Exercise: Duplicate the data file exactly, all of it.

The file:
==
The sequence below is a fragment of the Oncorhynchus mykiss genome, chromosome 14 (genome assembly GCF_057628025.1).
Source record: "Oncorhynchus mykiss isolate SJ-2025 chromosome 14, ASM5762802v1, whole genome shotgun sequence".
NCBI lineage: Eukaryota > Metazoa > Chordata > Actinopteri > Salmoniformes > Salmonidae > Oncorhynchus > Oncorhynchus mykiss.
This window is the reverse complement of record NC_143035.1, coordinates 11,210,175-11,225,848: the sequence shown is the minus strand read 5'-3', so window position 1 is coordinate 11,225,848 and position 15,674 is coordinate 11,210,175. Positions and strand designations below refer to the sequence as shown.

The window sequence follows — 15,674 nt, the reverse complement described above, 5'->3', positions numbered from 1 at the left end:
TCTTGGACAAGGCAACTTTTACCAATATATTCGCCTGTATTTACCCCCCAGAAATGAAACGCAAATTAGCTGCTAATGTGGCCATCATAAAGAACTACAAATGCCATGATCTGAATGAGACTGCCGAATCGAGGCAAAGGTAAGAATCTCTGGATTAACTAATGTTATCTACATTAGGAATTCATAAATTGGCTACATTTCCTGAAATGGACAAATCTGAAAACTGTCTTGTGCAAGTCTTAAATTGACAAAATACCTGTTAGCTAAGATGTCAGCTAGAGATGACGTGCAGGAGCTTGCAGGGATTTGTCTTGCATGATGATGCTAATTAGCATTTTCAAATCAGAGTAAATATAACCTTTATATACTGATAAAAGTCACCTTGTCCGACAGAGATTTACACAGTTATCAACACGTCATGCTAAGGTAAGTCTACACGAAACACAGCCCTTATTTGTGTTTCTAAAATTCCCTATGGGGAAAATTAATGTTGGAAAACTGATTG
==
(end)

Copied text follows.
The sequence below is a fragment of the Oncorhynchus mykiss genome, chromosome 14 (genome assembly GCF_057628025.1).
Source record: "Oncorhynchus mykiss isolate SJ-2025 chromosome 14, ASM5762802v1, whole genome shotgun sequence".
NCBI lineage: Eukaryota > Metazoa > Chordata > Actinopteri > Salmoniformes > Salmonidae > Oncorhynchus > Oncorhynchus mykiss.
This window is the reverse complement of record NC_143035.1, coordinates 11,210,175-11,225,848: the sequence shown is the minus strand read 5'-3', so window position 1 is coordinate 11,225,848 and position 15,674 is coordinate 11,210,175. Positions and strand designations below refer to the sequence as shown.

The window sequence follows — 15,674 nt, the reverse complement described above, 5'->3', positions numbered from 1 at the left end:
TCTTGGACAAGGCAACTTTTACCAATATATTCGCCTGTATTTACCCCCCAGAAATGAAACGCAAATTAGCTGCTAATGTGGCCATCATAAAGAACTACAAATGCCATGATCTGAATGAGACTGCCGAATCGAGGCAAAGGTAAGAATCTCTGGATTAACTAATGTTATCTACATTAGGAATTCATAAATTGGCTACATTTCCTGAAATGGACAAATCTGAAAACTGTCTTGTGCAAGTCTTAAATTGACAAAATACCTGTTAGCTAAGATGTCAGCTAGAGATGACGTGCAGGAGCTTGCAGGGATTTGTCTTGCATGATGATGCTAATTAGCATTTTCAAATCAGAGTAAATATAACCTTTATATACTGATAAAAGTCACCTTGTCCGACAGAGATTTACACAGTTATCAACACGTCATGCTAAGGTAAGTCTACACGAAACACAGCCCTTATTTGTGTTTCTAAAATTCCCTATGGGGAAAATTAATGTTGGAAAACTGATTG